# How to caculate the summation of successive modular inverses?

$$p$$ is a big prime. $$p>2^{2048}$$. So how to caculate the summation of successive modular inverses over $$p$$? $$\sum_{i=1}^{\frac{p+1}{2}-1}{i^{-1}}\pmod p$$ As to $$p$$ is a big prime, it's impossible to caculate the modular inverses one by one and sum them at last. I found someone give a formula which approximates the result, but I couldn't prove it. $$p - \frac{2^{p}\pmod {p^2}-1}{p} \pmod p$$ Can you help me prove the formula, or give your answers to calculate the summation? Thanks sincerely!

• Could you give us a hint where this is used in Cryptography? And the link of the someone? – kelalaka Nov 26 '20 at 9:34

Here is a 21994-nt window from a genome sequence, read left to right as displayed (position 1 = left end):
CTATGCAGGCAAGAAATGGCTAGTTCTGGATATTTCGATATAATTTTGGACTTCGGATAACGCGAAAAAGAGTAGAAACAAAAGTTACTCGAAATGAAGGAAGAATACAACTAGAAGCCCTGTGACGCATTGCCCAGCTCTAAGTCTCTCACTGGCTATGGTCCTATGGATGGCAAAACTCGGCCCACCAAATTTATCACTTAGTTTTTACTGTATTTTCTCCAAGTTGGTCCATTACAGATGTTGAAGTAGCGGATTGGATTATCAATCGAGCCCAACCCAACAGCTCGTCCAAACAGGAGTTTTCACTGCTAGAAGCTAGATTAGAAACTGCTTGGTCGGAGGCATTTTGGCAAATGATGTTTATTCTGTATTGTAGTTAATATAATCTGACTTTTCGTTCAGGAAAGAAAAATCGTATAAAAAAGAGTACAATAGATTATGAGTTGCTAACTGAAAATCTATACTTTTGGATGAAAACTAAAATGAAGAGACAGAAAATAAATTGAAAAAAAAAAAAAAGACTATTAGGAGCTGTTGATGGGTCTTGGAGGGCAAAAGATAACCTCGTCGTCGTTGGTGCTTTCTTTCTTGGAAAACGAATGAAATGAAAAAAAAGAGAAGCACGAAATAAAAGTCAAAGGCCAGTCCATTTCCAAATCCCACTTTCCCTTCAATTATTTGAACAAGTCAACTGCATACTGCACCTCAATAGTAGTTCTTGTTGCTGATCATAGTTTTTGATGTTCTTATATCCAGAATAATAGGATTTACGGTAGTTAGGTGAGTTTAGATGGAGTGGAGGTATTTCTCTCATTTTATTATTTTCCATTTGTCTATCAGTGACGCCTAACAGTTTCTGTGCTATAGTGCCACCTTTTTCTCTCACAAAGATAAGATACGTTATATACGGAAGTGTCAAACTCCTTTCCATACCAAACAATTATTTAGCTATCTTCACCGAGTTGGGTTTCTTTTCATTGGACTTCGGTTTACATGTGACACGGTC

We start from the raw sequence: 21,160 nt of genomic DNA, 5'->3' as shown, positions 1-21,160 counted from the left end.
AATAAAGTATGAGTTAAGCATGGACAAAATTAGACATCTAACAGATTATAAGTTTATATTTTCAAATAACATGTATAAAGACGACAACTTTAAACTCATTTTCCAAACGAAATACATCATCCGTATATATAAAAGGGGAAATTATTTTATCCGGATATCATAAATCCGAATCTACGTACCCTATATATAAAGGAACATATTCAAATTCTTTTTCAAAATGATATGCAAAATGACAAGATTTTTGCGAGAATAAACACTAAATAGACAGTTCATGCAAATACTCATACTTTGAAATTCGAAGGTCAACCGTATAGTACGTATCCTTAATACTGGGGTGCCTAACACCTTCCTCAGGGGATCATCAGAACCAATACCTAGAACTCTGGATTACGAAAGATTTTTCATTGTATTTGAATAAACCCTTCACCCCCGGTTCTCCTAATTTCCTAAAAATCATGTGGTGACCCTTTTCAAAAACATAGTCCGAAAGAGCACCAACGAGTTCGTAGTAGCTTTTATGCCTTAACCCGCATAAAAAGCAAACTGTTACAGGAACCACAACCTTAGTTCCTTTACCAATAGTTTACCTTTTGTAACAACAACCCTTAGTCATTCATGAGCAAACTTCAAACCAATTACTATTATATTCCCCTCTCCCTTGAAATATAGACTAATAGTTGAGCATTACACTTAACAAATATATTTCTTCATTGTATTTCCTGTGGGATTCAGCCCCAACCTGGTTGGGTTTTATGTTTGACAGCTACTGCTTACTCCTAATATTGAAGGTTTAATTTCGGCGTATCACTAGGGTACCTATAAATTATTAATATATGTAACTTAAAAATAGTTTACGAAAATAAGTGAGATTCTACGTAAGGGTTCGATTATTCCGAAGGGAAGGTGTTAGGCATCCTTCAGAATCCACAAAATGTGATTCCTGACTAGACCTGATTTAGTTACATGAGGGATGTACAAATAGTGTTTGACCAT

• @kelalaka Someone give the formula here in their code about the problem "more calc". I don't know where this is used, I just meet the problem in a CTF, then I used google search, but found nothing related. – x1st Nov 26 '20 at 9:41

The sum you are inquiring about is pretty much the right side of the Fermat quotient identity discovered by Eisenstein (proof here): $$-2q_p(2) = \sum_{i=1}^{(p-1)/2} 1/i \pmod{p}\,,$$ where $$q_p(a) = \frac{a^{p-1} - 1}{p}$$.
Thus the sum can be computed as $$-2 \frac{2^{p-1} - 1}{p} \bmod p$$. Because computing $$2^{p-1}$$ is not feasible for very large $$p$$, and because one only requires the result divided by $$p$$ and then reduced again by $$p$$, computing $$\frac{2^{p-1} - 1}{p}$$ can be performed as $$\frac{(2^{p-1} \bmod p^2) - 1}{p}$$ without any precision loss. And to absorb that factor of $$2$$, one can compute instead $$-\frac{(2^{p} \bmod p^2) - 1}{p} \bmod p$$, which is exactly the formula you found.